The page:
Belarus’ contract price is likely to become the benchmark for other suppliers to India, such as Russia’s Uralkali and North American trading group Canpotex Ltd., owned by Potash Corp, Mosaic, and Agrium.

For background see this story.

The underlying thing from this is, China usually sets the floor or lowest global price for potash with their purchasing, so given the bigger annual’ish China deal is still outstanding, prices will likely decline even further.

India and China, the world’s biggest fertilizer consumers, usually sign contracts earlier in the year. This year, deals were delayed as high stocks held by farmers meant there was no rush to agree a deal.

India’s deal is a rare instance of the country signing a potash supply contract with a major producer before China.  For more information, see this story.

But then, on the upside, Belarus and Uralkali (the Russians) are looking at working together again on potash marketing , thus ending the price war that has driven down the price of potash.  These two and Canpotex (PotashCorp, Agrium, and Mosaic) basically dominate the world potash market.

And, the major trend to drive fertilizer prices in the long term is that the world is adding about 1-million people per week to its population.  We need to feed this additional million per week from the same amount of farmland – so, fertilizer demand will grow.

Now, currently, crop prices are growing faster than fertilizer costs, so things do make sense to buy now.


To take advantage of the temporarily low fertilizer prices, a Meridian fertilizer bin is your best choice. 
 
 
 
 
 
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Posted in Ag news | Tagged with fertilizer meridian bin fertilizer prices | More articles by Eric Anderson

Prepare for that great crop - storage and cleaning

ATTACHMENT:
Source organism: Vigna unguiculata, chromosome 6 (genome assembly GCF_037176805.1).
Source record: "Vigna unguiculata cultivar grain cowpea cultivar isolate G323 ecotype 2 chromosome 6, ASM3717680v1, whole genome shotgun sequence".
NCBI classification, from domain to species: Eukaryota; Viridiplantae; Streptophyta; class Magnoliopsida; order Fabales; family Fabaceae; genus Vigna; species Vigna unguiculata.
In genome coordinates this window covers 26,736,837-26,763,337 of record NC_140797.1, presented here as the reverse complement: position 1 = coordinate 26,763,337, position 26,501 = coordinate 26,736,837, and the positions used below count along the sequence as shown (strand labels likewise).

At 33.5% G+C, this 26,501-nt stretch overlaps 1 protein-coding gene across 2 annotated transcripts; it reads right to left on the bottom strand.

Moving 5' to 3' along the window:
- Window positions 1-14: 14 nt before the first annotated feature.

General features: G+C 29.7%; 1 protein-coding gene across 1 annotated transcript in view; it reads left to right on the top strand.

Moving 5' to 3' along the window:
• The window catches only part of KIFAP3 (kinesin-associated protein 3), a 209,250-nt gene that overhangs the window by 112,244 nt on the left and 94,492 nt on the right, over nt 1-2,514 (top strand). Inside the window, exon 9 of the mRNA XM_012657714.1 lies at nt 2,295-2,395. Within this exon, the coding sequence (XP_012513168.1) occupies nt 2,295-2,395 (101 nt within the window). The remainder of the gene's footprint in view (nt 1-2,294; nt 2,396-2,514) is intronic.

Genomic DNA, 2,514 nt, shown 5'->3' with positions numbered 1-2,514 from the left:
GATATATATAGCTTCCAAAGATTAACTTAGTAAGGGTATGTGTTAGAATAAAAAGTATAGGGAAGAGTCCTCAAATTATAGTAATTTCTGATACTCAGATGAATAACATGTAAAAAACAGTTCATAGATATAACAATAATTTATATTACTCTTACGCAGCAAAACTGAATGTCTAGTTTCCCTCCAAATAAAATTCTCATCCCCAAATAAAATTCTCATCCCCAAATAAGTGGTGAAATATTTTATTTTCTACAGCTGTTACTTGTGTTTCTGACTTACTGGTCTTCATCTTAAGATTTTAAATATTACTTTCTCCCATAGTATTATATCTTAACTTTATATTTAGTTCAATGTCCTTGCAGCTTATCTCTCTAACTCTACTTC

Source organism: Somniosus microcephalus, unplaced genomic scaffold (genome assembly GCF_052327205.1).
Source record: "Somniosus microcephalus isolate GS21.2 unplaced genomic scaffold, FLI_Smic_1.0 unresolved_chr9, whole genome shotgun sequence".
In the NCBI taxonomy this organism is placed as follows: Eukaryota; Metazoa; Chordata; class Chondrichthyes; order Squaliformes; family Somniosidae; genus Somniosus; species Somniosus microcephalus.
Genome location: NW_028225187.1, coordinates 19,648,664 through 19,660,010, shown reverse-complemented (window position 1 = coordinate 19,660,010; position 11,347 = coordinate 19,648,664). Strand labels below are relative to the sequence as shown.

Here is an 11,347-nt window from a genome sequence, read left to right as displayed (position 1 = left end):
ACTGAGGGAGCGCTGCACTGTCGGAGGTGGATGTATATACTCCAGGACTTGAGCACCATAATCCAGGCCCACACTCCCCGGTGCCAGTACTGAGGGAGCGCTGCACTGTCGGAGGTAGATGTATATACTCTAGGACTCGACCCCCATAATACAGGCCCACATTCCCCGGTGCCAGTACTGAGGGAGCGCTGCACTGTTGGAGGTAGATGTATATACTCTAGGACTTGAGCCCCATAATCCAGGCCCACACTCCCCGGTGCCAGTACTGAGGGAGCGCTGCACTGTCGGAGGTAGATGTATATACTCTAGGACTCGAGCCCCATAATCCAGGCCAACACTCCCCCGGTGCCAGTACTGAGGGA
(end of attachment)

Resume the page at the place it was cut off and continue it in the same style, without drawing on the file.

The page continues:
Written By: Eric Anderson, Jun 28, 2016
With everybody forecasting a great crop, are you prepared to harvest it? 

Are the combine(s) fast enough? Are there enough trucks ready to move the grain to a bin or bagging area?  Maybe the ground is wet, so is a grain cart ready to move the grain off the field towards a truck, bin, or bagging area?  Is the bagger ready with enough bags? Are the transfers, augers or conveyors able to quickly unload the grain and move it, which allows for the combine to keep moving without having to wait for unloading?

And once it's off, if you didn’t catch the fusarium with spraying, well it’s not too late.  You can use (1) a gravity table to separate the lighter infected kernels – the current best option for farmers, (2) a colour sorter/separator to pull then visually infected kernels – maybe not as good as a gravity table, or (3) a BoMill which is best used by end-users such as food processing facilities.”

Flaman Grain Cleaning and handling has all you need to get the crop into the bank.



 
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Posted in Crop reports | Tagged with crop report auger conveyor grain handling | More articles by Eric Anderson

Protect that crop from fusarium


Written By: Eric Anderson, Jun 28, 2016
It seems everybody is forecasting a great crop this year!  Now, we can't control the weather, but we can protect the crop from things like fusarium, otherwise it's value will quickly decline.

With the recent warm and wet weather, the fusarium risk is growing in Saskatchewan and ongoing in Manitoba.  Today's risk maps reveal the situation:






So, here are some handy charts to help you assess the risk and plan your spray:






This spraying requires the safe and accurate handling of chemical, and Flaman has what you need to do this.
 
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Posted in Uncategorized | Tagged with fusarium crop assessment crop report | More articles by Eric Anderson

Great crops forecasted - at least twice


Written By: Eric Anderson, Jun 28, 2016
Today's crop assessment map demonstrates a crop developing at higher than normal rates and the complete opposite of last year's lower than normal rates (see below).  This confirms the need for a warning by APAS last week when, "The potential for this year's crop to be a record setting event has been confirmed by the Agricultural Producers Association of Saskatchewan (APAS).  In a recent press release, APAS issued notice to rail companies to be prepared for what could be a large crop this year.  You can see their actual press release here."

This year:


Last year: